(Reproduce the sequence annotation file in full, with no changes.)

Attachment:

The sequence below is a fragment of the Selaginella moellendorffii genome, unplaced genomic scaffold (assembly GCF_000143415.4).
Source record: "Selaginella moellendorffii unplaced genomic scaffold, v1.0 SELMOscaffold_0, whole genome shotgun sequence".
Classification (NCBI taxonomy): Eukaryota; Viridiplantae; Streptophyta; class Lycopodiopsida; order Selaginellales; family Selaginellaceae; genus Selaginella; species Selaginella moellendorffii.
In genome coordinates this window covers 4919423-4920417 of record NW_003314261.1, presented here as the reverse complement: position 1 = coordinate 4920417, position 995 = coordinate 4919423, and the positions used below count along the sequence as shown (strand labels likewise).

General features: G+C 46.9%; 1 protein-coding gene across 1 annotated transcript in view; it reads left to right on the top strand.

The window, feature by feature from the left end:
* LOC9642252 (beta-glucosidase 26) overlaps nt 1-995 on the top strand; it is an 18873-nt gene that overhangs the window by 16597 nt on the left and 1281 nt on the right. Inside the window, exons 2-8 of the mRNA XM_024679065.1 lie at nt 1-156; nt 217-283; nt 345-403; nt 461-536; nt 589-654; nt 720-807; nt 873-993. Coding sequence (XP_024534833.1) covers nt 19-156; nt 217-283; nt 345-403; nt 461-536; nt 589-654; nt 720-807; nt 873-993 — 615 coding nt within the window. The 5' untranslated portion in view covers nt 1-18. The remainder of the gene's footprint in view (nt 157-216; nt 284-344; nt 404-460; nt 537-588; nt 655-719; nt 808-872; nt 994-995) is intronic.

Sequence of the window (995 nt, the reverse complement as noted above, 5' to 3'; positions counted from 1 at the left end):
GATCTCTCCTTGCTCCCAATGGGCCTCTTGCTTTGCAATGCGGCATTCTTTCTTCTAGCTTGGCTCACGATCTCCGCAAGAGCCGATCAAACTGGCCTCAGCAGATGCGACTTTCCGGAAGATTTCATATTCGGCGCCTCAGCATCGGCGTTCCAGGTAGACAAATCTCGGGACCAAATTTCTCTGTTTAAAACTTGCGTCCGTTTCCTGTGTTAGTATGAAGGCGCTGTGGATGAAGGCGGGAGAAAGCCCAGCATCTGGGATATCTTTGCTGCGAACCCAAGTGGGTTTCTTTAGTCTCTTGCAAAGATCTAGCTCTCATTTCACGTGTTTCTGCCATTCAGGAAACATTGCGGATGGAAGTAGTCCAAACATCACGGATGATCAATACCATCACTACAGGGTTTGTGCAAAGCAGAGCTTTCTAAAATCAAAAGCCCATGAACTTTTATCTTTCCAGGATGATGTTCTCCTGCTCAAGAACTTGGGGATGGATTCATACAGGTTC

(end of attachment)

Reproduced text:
The sequence below is a fragment of the Selaginella moellendorffii genome, unplaced genomic scaffold (assembly GCF_000143415.4).
Source record: "Selaginella moellendorffii unplaced genomic scaffold, v1.0 SELMOscaffold_0, whole genome shotgun sequence".
Classification (NCBI taxonomy): Eukaryota; Viridiplantae; Streptophyta; class Lycopodiopsida; order Selaginellales; family Selaginellaceae; genus Selaginella; species Selaginella moellendorffii.
In genome coordinates this window covers 4919423-4920417 of record NW_003314261.1, presented here as the reverse complement: position 1 = coordinate 4920417, position 995 = coordinate 4919423, and the positions used below count along the sequence as shown (strand labels likewise).

General features: G+C 46.9%; 1 protein-coding gene across 1 annotated transcript in view; it reads left to right on the top strand.

The window, feature by feature from the left end:
* LOC9642252 (beta-glucosidase 26) overlaps nt 1-995 on the top strand; it is an 18873-nt gene that overhangs the window by 16597 nt on the left and 1281 nt on the right. Inside the window, exons 2-8 of the mRNA XM_024679065.1 lie at nt 1-156; nt 217-283; nt 345-403; nt 461-536; nt 589-654; nt 720-807; nt 873-993. Coding sequence (XP_024534833.1) covers nt 19-156; nt 217-283; nt 345-403; nt 461-536; nt 589-654; nt 720-807; nt 873-993 — 615 coding nt within the window. The 5' untranslated portion in view covers nt 1-18. The remainder of the gene's footprint in view (nt 157-216; nt 284-344; nt 404-460; nt 537-588; nt 655-719; nt 808-872; nt 994-995) is intronic.

Sequence of the window (995 nt, the reverse complement as noted above, 5' to 3'; positions counted from 1 at the left end):
GATCTCTCCTTGCTCCCAATGGGCCTCTTGCTTTGCAATGCGGCATTCTTTCTTCTAGCTTGGCTCACGATCTCCGCAAGAGCCGATCAAACTGGCCTCAGCAGATGCGACTTTCCGGAAGATTTCATATTCGGCGCCTCAGCATCGGCGTTCCAGGTAGACAAATCTCGGGACCAAATTTCTCTGTTTAAAACTTGCGTCCGTTTCCTGTGTTAGTATGAAGGCGCTGTGGATGAAGGCGGGAGAAAGCCCAGCATCTGGGATATCTTTGCTGCGAACCCAAGTGGGTTTCTTTAGTCTCTTGCAAAGATCTAGCTCTCATTTCACGTGTTTCTGCCATTCAGGAAACATTGCGGATGGAAGTAGTCCAAACATCACGGATGATCAATACCATCACTACAGGGTTTGTGCAAAGCAGAGCTTTCTAAAATCAAAAGCCCATGAACTTTTATCTTTCCAGGATGATGTTCTCCTGCTCAAGAACTTGGGGATGGATTCATACAGGTTC